There are emerging opportunities for technical and financial assistance through Farm Bill programs to support producers in the implementation of range riding, carcass management, and various types of electric fencing/fladry. To help producers better plan for and access these tools, the Conflict on Workinglands CIG team is hosting three webinars this summer/fall to share practical information with ranchers and NRCS staff for managing predation and production risks of large carnivores.
This webinar will focus on fencing and fladry.
12:00-12:10 - Welcome: Alex Few, Working Wild Challenge Coordinator, Western Landowners Alliance, and Jared Beaver, Wildlife Specialist, Montana State University Extension
12:10-12:20 - Risk assessment and landscape stratification with Bre Owens, Stewardship Coordinator, Western Landowners Alliance
12:20-12:30 – Conflict management and the Conservation Planning Process with Josh Schrecengost, NRCS District Conservationist
12:30-1:15 – Panel discussion with practitioners (45 min, moderated by Alex Few)
David Ruid, USDA-Wildlife Services Wisconsin
Bryce Andrews, Thunder Road Farm, Montana & Montana and Field and Strategic Advisor, People and Carnivores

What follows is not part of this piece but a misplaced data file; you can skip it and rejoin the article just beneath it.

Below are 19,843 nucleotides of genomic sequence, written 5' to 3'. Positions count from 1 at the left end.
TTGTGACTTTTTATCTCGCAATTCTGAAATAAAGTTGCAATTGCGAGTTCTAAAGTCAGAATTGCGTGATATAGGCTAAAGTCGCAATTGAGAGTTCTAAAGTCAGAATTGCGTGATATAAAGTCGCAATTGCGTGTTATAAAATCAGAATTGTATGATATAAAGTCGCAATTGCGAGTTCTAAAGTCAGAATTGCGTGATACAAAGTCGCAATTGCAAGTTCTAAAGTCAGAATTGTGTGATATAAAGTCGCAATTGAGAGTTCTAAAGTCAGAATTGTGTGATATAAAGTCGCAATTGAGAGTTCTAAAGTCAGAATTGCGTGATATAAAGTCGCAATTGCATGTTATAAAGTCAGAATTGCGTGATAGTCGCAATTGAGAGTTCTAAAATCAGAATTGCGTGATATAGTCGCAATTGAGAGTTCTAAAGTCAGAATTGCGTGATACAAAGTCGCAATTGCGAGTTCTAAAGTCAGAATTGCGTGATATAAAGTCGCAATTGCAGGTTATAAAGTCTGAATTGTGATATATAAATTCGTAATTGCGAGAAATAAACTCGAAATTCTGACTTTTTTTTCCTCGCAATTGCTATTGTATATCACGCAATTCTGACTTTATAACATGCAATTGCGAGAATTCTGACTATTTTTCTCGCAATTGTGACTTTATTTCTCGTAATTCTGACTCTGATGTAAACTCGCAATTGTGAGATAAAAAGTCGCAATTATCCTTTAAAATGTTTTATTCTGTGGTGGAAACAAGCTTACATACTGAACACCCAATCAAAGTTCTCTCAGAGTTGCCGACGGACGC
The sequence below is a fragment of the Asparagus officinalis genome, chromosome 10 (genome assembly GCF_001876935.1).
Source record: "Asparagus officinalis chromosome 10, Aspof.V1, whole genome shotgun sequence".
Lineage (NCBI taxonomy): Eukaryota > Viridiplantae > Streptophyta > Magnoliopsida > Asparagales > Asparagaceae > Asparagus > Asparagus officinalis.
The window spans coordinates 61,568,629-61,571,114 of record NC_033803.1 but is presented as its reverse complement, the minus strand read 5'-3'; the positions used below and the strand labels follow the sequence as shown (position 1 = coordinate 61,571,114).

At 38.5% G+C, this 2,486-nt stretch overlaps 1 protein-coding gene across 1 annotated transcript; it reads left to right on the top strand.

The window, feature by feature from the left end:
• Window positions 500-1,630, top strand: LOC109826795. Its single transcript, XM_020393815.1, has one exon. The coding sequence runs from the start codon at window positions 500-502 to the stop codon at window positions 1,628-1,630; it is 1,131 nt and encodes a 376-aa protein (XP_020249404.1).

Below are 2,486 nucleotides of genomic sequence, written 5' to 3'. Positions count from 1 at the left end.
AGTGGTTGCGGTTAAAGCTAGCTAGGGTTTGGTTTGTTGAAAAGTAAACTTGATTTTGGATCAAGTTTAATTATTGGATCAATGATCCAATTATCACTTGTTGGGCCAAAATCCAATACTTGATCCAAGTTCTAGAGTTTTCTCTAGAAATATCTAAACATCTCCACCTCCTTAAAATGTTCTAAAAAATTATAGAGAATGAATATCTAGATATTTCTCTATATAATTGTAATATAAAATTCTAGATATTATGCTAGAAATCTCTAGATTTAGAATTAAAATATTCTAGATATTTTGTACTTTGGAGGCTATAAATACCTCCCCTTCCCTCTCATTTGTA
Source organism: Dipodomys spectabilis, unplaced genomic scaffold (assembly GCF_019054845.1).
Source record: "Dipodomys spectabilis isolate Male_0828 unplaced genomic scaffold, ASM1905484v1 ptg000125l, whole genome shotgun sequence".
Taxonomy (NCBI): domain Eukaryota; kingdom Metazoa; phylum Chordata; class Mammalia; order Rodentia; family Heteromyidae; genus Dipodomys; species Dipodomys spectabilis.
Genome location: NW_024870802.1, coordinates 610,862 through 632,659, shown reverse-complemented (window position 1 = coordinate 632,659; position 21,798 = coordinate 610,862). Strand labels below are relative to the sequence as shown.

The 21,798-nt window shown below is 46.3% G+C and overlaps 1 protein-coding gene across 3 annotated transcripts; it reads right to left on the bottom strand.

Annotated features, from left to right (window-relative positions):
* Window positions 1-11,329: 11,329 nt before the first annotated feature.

Jim Stone, Rolling Stone Ranch, Montana
Russ Talmo, Defenders of Wildlife, Montana
A west-wide team of working lands stakeholders received a 2020 National Conservation Innovation Grant, which has led to the development of an Interim Practice Standard. The CoW-CIG team, including ranchers from multiple states in the West who are utilizing these practices, will share ideas for transitioning from innovative strategies to broadly applicable practices through the NRCS Conservation Delivery framework.
Discussion will include approaches to habitat and ranch evaluation for conservation planning, along with approaches to site-specific implementation using a set of guiding principles for each practice.